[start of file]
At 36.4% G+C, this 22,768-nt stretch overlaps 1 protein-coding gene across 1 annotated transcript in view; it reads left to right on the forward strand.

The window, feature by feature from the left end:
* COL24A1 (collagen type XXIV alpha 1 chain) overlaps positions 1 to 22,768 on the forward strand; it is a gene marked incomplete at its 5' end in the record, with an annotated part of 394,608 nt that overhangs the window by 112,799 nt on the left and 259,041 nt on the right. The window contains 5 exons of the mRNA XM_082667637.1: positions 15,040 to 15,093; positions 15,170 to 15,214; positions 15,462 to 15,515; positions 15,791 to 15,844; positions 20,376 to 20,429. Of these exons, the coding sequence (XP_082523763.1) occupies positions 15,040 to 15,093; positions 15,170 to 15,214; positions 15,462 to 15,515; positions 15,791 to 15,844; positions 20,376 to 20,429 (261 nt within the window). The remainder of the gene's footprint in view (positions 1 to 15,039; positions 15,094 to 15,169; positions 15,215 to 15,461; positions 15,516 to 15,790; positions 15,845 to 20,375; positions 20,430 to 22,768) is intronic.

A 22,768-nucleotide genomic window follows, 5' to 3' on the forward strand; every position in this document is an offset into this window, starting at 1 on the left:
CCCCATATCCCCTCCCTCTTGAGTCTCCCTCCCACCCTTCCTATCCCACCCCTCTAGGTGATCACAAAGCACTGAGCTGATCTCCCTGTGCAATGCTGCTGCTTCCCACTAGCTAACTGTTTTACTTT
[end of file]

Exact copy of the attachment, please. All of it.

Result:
At 36.4% G+C, this 22,768-nt stretch overlaps 1 protein-coding gene across 1 annotated transcript in view; it reads left to right on the forward strand.

The window, feature by feature from the left end:
* COL24A1 (collagen type XXIV alpha 1 chain) overlaps positions 1 to 22,768 on the forward strand; it is a gene marked incomplete at its 5' end in the record, with an annotated part of 394,608 nt that overhangs the window by 112,799 nt on the left and 259,041 nt on the right. The window contains 5 exons of the mRNA XM_082667637.1: positions 15,040 to 15,093; positions 15,170 to 15,214; positions 15,462 to 15,515; positions 15,791 to 15,844; positions 20,376 to 20,429. Of these exons, the coding sequence (XP_082523763.1) occupies positions 15,040 to 15,093; positions 15,170 to 15,214; positions 15,462 to 15,515; positions 15,791 to 15,844; positions 20,376 to 20,429 (261 nt within the window). The remainder of the gene's footprint in view (positions 1 to 15,039; positions 15,094 to 15,169; positions 15,215 to 15,461; positions 15,516 to 15,790; positions 15,845 to 20,375; positions 20,430 to 22,768) is intronic.

A 22,768-nucleotide genomic window follows, 5' to 3' on the forward strand; every position in this document is an offset into this window, starting at 1 on the left:
CCCCATATCCCCTCCCTCTTGAGTCTCCCTCCCACCCTTCCTATCCCACCCCTCTAGGTGATCACAAAGCACTGAGCTGATCTCCCTGTGCAATGCTGCTGCTTCCCACTAGCTAACTGTTTTACTTT